A guide to Northern Brazil
Northern Brazil is the more of an untouched beauty in Brazil. It has some incredible natural wonders, some rich Afro-Brazilian history and a relaxing desert oasis to disconnect and chill in the many hammocks found this side of Brazil. Why on Earth would you miss out?!
Read on to get a taste of the few places we visited, and share your recommendations of places we missed!
We only spent the day in Fortaleza so it was a very quick stop for us but around 2/3 days could be spent here to visit other sights, such as Praia de Morro Branco. During our time there, we visited the Beach Park water park, which houses one of the tallest water slides in the world. For the more lazy river type of people, it is also very family friendly.
Our evening in Fortaleza was certainly unforgettable! We discovered a restaurant called Coco Bambu, which we highly recommend visiting as the food is very tasty and for those on the look-out, it is vegetarian/vegan friendly. However, please take our advice and choose just one item to share between 2 people as the portions are huge (unless you're super hungry)! They also do lovely Caipirinhas in many different flavours (coconut being our favourite), with 50% off during Happy Hour.
Our final stop was ‘The Reggae Club’. Northern Brazilians have developed a unique reggae culture where couples dance in ballroom style fashion to roots reggae. It’s very different to any other reggae dancing and a definite must see! If you can’t catch it here, you can also visit Bar do Nelson in São Luis too.
Jericoacoara, correctly pronounced Jeri-kwa-kwa-rah, has been dubbed the Maldives of Brazil and for good reason. The one hour 4x4 journey along dirt road terrains and over huge sand dunes made this all the more evident as we arrived into this little paradise.
All the roads are just sand, there are hammocks in almost every doorway and the shops and restaurants all have such a cute and quaint look about them; just taking a walk around feels like you’re on a movie set and we could have stayed here forever!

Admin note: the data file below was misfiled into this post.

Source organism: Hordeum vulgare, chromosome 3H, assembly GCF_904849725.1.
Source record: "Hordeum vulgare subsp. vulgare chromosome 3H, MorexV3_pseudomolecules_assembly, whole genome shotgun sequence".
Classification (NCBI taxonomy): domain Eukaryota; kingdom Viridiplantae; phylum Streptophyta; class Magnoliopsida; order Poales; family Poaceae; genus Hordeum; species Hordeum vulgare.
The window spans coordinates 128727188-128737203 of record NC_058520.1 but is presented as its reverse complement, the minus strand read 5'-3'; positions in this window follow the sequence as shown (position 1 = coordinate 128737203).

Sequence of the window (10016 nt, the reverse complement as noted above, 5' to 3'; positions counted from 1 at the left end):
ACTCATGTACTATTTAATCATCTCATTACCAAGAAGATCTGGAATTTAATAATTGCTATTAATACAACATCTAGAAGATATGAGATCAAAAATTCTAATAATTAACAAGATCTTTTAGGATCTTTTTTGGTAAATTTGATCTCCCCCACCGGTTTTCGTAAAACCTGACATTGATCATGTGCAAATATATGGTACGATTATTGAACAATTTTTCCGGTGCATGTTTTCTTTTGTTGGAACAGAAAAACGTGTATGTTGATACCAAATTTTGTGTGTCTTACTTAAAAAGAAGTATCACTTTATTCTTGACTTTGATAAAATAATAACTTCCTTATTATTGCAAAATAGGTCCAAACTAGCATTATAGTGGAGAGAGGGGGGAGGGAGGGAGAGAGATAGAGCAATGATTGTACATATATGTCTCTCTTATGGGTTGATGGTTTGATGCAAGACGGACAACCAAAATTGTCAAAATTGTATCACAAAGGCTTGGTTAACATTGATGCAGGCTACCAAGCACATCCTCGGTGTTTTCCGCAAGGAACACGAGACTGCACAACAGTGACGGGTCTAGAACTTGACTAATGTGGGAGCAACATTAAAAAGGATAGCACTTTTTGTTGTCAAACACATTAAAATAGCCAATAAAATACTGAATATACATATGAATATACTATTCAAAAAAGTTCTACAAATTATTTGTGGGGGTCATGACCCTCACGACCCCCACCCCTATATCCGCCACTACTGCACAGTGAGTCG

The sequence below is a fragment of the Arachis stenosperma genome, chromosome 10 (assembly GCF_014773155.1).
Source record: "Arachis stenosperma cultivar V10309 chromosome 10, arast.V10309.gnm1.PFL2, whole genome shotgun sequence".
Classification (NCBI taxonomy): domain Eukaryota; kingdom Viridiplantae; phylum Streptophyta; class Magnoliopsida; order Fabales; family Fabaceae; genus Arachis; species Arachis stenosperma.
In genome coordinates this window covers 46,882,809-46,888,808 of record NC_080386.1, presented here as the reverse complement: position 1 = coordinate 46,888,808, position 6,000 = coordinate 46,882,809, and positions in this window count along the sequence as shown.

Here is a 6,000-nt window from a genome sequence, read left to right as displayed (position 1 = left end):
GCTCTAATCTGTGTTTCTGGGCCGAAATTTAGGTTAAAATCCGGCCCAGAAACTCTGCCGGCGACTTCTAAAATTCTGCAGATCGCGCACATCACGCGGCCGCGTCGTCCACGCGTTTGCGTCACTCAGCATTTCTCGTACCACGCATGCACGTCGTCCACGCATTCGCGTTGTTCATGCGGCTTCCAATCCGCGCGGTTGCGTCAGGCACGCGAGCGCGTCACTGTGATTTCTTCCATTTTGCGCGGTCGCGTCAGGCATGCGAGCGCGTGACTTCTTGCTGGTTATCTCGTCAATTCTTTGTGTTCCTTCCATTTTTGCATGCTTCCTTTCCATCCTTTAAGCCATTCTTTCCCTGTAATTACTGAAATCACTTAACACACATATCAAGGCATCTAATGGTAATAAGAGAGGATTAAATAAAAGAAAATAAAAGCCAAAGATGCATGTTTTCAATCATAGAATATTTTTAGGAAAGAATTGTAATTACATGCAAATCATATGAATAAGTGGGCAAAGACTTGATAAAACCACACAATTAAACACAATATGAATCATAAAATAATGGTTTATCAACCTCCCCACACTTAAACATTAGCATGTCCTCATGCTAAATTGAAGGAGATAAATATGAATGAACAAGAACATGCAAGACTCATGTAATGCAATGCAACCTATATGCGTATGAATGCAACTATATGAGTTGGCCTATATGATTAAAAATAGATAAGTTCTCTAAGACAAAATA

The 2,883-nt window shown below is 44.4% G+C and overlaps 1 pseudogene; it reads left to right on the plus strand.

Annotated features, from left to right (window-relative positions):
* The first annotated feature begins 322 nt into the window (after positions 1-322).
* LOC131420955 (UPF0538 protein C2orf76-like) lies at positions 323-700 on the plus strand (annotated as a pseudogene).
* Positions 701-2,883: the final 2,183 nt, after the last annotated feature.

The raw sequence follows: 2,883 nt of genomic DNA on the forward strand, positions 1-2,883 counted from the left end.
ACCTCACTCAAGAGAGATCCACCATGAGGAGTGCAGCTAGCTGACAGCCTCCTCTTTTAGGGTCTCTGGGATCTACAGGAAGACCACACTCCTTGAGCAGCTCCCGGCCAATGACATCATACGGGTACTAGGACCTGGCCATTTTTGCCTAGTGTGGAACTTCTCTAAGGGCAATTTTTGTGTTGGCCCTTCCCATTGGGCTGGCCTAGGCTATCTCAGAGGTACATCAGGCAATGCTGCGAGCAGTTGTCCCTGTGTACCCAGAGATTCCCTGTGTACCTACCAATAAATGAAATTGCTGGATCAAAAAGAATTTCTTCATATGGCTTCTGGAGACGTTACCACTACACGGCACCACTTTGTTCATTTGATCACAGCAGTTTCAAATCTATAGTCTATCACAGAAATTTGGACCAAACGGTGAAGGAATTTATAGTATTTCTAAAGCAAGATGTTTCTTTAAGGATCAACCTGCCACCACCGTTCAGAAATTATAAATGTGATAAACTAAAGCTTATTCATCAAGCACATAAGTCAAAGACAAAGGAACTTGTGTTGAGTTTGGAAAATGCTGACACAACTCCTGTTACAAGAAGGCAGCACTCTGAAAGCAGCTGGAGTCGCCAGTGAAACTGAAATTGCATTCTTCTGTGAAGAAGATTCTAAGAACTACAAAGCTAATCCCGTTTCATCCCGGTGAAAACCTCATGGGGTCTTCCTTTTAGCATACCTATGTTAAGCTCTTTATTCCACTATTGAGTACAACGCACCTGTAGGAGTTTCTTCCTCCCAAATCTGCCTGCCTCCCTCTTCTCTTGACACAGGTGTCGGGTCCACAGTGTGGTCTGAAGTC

The aim here is to completely relax, much like the Maldives. You have the option of various excursions in jeeps, buggy’s and quads too and we would particularly recommend checking out the East or the West of Jeri, where you’ll be able to take trips through the sand dunes and see beautiful lagoons and even zip line into one for just £3! You can also learn how to kite surf, or do some surfing if that floats your boat too. We personally did our tour through Trilha do Jerico, who were very professional and provided us with some great drone and GoPro footage of our day.
We felt Jeri deserved a full blog post, you can read more about this beauty here!
If you’ve made it to Brazil, Lençois Maranhenses should be locked into your travel plans!
Similar to Jeri, it requires another 4x4 journey to visit the Lençois National Park. It has natural lagoons between brilliant white sand dunes, something we're not sure you’d find anywhere else in the world.
We chose to do a full day excursion from the nearby town, Barreirinhas, costing us 100 Reals (£20) each but there are many options depending on what you like, including homestays with the locals in the park and 1-2 days hikes across the sand dunes too.
Our tour included a stop on two beaches, a swim in the beautiful lagoons and a delicious meal (not included in the price but still less than 100 Reals for 2 people). Even out of season (Dec-Apr), you may be told that the park won’t be as good as the lagoons are not as full but having visited during this time ourselves (February) we can vouch that it is still possible at this time of year and the lagoons we had were still very full. Either way, you will have a magical experience!
Similar to Salvador, São Luis has a rich African culture embedded into its history. It is also known as the Jamaica of Brazil.
São Luis has many interesting museums to check out; most of which, are free to visit. We chose to visit the Reggae Museum, which is the only one in the world other than Jamaica's. It explains how reggae became part of the Maranhão culture. Unfortunately it is only explained in Portuguese, but if you don’t manage to get to a reggae club, you’ll see videos of the unique dancing we mentioned in here too.
Another interesting museum was ‘Popular Culture Center Domingos Vieira Filhoe’. This shared some of the more religious and cultural festivals São Luis and Maranhão celebrate; the costumes in here were really cool and we had a very sweet guide who spoke enough English to explain what we were looking at on each floor.
We also visited Convento das Mercês, a small museum about the history of Brazilian Politicians. Unfortnately, Cafua dos Mercês, which is a museum about the history of Slavery in Brazil and particularly São Luis, was closed during our visit. However, situated inside an old slave trade market, it holds a replica whipping station and many other items from that time. If you manage to visit, please let us know how it is!
As a side note, take care in São Luis. We felt very safe in Brazil but admittedly, in the Historic Centre of São Luis, we didn't feel entirely comfortable. Although we were fine, we would just advise that some caution is taken in this area.
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